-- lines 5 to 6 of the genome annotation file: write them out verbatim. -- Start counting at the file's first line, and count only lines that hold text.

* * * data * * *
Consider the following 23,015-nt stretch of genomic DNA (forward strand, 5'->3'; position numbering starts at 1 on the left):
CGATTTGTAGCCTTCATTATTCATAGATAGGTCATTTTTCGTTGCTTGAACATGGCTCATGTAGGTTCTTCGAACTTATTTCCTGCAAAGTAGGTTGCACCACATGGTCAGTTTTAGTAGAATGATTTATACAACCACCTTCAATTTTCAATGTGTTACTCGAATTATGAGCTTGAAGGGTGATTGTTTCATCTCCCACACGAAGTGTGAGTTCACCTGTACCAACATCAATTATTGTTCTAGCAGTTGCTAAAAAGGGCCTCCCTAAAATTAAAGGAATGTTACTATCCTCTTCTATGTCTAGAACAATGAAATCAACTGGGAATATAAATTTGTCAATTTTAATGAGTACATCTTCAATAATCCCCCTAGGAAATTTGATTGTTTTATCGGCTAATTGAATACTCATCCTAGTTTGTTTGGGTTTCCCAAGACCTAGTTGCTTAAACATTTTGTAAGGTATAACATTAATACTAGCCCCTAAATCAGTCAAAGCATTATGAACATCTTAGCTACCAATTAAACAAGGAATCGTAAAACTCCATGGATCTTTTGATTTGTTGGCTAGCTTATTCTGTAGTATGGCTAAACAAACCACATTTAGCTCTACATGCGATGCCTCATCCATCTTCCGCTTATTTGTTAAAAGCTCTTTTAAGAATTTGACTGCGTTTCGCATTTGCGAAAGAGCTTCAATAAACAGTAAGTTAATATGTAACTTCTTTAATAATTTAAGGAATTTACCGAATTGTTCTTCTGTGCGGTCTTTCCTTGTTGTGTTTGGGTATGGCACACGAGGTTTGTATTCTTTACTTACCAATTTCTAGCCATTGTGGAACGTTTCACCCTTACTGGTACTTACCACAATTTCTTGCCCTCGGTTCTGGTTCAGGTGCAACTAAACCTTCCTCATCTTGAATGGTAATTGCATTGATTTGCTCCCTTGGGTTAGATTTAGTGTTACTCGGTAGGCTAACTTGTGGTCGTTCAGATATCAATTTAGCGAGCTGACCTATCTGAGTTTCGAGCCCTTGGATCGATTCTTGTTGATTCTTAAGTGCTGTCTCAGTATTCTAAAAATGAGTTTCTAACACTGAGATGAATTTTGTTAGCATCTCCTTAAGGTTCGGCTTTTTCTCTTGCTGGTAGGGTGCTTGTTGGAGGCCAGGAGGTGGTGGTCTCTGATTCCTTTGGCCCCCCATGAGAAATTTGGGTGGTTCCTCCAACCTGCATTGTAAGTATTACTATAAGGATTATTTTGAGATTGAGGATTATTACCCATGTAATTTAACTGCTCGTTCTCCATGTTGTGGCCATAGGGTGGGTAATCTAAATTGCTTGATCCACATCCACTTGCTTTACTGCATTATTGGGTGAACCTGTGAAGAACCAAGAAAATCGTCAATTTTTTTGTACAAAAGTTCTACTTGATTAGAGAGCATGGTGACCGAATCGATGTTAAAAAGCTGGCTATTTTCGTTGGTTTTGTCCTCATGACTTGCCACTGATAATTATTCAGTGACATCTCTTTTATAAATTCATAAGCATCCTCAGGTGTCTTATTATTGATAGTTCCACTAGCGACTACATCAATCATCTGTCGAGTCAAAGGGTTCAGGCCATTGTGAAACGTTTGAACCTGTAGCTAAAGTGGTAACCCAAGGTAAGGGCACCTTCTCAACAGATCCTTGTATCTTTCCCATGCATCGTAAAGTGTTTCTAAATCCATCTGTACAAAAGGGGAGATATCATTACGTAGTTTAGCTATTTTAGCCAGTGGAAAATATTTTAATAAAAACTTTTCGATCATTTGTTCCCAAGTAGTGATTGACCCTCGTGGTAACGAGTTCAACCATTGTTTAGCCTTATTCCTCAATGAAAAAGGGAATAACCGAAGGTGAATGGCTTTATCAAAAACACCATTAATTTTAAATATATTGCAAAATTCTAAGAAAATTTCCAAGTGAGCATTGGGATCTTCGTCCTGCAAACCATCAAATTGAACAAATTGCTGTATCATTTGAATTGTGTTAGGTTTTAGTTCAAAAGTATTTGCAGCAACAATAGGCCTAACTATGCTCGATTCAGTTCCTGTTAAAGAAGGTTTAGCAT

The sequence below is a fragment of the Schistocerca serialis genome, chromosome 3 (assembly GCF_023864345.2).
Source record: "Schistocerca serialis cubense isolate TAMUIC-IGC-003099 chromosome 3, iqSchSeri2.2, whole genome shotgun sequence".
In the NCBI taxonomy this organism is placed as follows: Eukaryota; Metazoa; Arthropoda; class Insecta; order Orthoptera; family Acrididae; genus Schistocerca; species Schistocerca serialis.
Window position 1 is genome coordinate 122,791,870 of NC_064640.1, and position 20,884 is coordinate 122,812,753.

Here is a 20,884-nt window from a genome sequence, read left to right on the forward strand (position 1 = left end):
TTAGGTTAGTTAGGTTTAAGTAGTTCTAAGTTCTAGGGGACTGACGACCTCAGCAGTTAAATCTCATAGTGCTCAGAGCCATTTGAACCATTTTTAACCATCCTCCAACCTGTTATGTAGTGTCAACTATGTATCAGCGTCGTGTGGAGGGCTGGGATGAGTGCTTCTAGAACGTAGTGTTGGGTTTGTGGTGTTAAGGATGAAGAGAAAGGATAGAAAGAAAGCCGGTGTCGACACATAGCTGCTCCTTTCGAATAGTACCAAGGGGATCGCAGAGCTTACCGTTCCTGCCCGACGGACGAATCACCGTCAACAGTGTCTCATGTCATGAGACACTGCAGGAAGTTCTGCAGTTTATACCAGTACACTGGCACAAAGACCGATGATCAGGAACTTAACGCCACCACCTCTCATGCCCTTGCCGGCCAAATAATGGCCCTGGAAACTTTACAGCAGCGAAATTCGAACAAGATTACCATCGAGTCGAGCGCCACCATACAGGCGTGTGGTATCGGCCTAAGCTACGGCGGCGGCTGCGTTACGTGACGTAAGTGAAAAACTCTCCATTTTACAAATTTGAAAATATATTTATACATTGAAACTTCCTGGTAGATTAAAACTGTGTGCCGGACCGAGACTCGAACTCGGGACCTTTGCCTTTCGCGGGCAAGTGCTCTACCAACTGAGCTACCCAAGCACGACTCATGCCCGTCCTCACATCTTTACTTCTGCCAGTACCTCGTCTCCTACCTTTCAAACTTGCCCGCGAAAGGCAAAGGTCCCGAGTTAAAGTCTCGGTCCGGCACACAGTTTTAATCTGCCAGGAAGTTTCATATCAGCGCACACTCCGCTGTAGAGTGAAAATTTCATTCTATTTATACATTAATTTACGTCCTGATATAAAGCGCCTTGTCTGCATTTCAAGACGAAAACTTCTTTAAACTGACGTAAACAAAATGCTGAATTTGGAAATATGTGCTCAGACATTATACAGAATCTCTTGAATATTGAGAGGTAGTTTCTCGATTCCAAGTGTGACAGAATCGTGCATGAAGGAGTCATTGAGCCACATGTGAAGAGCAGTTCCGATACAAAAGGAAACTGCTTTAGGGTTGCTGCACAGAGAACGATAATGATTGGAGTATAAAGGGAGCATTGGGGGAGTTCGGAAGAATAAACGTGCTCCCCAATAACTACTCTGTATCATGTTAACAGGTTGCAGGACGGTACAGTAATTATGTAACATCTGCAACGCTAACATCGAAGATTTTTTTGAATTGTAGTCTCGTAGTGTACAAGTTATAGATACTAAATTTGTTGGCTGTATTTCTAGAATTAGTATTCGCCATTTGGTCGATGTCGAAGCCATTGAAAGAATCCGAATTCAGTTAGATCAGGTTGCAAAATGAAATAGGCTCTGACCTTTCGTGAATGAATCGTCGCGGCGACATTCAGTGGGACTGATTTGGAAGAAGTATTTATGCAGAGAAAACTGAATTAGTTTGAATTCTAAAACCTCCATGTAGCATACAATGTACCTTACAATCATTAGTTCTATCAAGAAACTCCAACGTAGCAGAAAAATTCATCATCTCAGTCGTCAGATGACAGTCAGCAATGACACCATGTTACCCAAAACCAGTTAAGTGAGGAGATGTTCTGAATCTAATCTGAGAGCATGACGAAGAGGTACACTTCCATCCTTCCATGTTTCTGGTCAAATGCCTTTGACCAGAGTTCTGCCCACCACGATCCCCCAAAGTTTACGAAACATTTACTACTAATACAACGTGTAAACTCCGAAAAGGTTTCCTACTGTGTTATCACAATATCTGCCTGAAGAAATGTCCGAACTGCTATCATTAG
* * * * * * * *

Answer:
In the NCBI taxonomy this organism is placed as follows: Eukaryota; Metazoa; Arthropoda; class Insecta; order Orthoptera; family Acrididae; genus Schistocerca; species Schistocerca serialis.
Window position 1 is genome coordinate 122,791,870 of NC_064640.1, and position 20,884 is coordinate 122,812,753.